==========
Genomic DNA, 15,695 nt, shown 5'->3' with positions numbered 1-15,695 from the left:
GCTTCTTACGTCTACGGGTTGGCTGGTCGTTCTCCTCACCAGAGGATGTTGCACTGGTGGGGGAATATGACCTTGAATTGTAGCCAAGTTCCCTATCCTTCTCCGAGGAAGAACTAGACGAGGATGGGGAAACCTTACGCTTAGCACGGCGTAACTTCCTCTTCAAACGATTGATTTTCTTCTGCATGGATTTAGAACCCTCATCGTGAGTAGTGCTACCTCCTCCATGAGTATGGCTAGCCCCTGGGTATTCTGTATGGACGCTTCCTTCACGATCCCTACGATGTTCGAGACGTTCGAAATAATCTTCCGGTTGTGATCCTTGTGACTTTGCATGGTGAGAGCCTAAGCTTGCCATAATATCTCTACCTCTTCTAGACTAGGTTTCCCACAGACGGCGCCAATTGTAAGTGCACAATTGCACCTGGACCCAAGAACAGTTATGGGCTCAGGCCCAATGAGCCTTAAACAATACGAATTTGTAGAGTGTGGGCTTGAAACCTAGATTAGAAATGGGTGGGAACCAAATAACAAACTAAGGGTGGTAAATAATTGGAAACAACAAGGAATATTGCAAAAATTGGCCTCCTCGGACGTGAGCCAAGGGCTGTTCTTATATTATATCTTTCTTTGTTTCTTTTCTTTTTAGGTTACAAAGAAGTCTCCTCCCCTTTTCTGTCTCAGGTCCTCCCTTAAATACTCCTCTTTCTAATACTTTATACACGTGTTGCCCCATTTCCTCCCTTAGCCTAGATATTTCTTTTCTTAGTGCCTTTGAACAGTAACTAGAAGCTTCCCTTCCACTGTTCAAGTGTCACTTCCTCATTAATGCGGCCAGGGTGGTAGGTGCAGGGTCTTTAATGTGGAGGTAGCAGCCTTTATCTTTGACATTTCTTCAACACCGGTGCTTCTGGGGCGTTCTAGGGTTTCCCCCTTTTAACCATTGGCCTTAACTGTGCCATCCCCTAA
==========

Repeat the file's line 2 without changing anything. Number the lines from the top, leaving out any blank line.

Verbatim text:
GCTTCTTACGTCTACGGGTTGGCTGGTCGTTCTCCTCACCAGAGGATGTTGCACTGGTGGGGGAATATGACCTTGAATTGTAGCCAAGTTCCCTATCCTTCTCCGAGGAAGAACTAGACGAGGATGGGGAAACCTTACGCTTAGCACGGCGTAACTTCCTCTTCAAACGATTGATTTTCTTCTGCATGGATTTAGAACCCTCATCGTGAGTAGTGCTACCTCCTCCATGAGTATGGCTAGCCCCTGGGTATTCTGTATGGACGCTTCCTTCACGATCCCTACGATGTTCGAGACGTTCGAAATAATCTTCCGGTTGTGATCCTTGTGACTTTGCATGGTGAGAGCCTAAGCTTGCCATAATATCTCTACCTCTTCTAGACTAGGTTTCCCACAGACGGCGCCAATTGTAAGTGCACAATTGCACCTGGACCCAAGAACAGTTATGGGCTCAGGCCCAATGAGCCTTAAACAATACGAATTTGTAGAGTGTGGGCTTGAAACCTAGATTAGAAATGGGTGGGAACCAAATAACAAACTAAGGGTGGTAAATAATTGGAAACAACAAGGAATATTGCAAAAATTGGCCTCCTCGGACGTGAGCCAAGGGCTGTTCTTATATTATATCTTTCTTTGTTTCTTTTCTTTTTAGGTTACAAAGAAGTCTCCTCCCCTTTTCTGTCTCAGGTCCTCCCTTAAATACTCCTCTTTCTAATACTTTATACACGTGTTGCCCCATTTCCTCCCTTAGCCTAGATATTTCTTTTCTTAGTGCCTTTGAACAGTAACTAGAAGCTTCCCTTCCACTGTTCAAGTGTCACTTCCTCATTAATGCGGCCAGGGTGGTAGGTGCAGGGTCTTTAATGTGGAGGTAGCAGCCTTTATCTTTGACATTTCTTCAACACCGGTGCTTCTGGGGCGTTCTAGGGTTTCCCCCTTTTAACCATTGGCCTTAACTGTGCCATCCCCTAA